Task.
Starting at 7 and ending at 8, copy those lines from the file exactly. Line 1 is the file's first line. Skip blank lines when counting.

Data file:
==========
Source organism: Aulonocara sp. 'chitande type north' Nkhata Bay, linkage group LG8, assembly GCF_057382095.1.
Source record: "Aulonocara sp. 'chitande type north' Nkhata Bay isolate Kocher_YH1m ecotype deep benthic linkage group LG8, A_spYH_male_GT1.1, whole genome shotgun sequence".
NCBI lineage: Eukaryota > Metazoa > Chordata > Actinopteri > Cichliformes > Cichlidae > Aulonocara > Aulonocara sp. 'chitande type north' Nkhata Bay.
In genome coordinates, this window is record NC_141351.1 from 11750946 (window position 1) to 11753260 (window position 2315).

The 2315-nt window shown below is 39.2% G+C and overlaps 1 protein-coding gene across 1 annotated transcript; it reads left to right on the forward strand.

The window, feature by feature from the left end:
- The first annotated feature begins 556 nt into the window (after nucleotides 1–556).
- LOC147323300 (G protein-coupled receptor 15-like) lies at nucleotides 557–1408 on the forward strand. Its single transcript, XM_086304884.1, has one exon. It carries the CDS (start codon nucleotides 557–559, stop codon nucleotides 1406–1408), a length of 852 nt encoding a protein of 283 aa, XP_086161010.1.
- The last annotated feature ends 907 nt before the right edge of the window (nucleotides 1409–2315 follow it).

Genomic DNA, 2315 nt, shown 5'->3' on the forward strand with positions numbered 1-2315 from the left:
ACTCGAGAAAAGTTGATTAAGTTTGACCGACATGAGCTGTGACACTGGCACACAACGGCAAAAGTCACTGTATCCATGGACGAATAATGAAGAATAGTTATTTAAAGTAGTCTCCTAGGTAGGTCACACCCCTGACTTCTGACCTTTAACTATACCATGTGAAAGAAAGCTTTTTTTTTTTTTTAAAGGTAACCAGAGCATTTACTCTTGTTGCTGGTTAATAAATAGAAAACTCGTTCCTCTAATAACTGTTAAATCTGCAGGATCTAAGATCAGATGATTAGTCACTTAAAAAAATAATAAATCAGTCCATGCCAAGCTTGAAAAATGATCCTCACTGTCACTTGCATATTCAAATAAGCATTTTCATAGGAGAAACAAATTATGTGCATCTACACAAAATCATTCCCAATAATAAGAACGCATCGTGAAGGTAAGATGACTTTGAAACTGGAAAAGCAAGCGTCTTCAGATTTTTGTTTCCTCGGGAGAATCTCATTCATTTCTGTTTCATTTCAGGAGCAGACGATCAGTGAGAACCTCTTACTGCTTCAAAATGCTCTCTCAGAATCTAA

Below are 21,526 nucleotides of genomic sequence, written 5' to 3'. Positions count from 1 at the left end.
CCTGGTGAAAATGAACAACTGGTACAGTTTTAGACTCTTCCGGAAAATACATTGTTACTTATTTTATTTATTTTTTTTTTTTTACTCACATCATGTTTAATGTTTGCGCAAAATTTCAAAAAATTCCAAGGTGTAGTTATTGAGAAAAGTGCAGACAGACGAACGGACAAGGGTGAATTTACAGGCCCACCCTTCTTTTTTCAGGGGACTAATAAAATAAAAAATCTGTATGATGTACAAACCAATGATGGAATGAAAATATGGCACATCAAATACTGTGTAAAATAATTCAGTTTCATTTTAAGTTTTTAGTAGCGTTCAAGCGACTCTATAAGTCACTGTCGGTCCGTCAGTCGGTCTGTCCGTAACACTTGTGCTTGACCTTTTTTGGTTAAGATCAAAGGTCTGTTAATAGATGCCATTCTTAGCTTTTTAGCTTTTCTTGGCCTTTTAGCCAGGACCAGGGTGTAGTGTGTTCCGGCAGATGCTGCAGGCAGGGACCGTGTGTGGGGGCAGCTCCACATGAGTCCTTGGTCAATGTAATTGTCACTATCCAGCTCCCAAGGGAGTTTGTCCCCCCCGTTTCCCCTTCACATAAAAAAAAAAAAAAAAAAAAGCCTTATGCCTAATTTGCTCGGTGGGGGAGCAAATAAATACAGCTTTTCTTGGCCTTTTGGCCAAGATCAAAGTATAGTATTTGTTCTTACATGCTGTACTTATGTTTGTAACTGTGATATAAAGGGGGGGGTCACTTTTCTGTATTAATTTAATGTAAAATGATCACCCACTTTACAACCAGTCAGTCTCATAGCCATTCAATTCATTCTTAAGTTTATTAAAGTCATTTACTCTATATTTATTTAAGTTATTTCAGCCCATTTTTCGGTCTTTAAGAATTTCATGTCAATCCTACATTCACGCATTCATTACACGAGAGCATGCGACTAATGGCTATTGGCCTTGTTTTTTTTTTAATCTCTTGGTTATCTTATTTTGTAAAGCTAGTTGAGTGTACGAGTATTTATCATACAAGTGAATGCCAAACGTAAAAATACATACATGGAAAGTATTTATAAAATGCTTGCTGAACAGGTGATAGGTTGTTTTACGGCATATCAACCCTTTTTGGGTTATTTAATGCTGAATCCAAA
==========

- The first annotated feature begins 556 nt into the window (after nucleotides 1–556).
- LOC147323300 (G protein-coupled receptor 15-like) lies at nucleotides 557–1408 on the forward strand. Its single transcript, XM_086304884.1, has one exon. It carries the CDS (start codon nucleotides 557–559, stop codon nucleotides 1406–1408), a length of 852 nt encoding a protein of 283 aa, XP_086161010.1.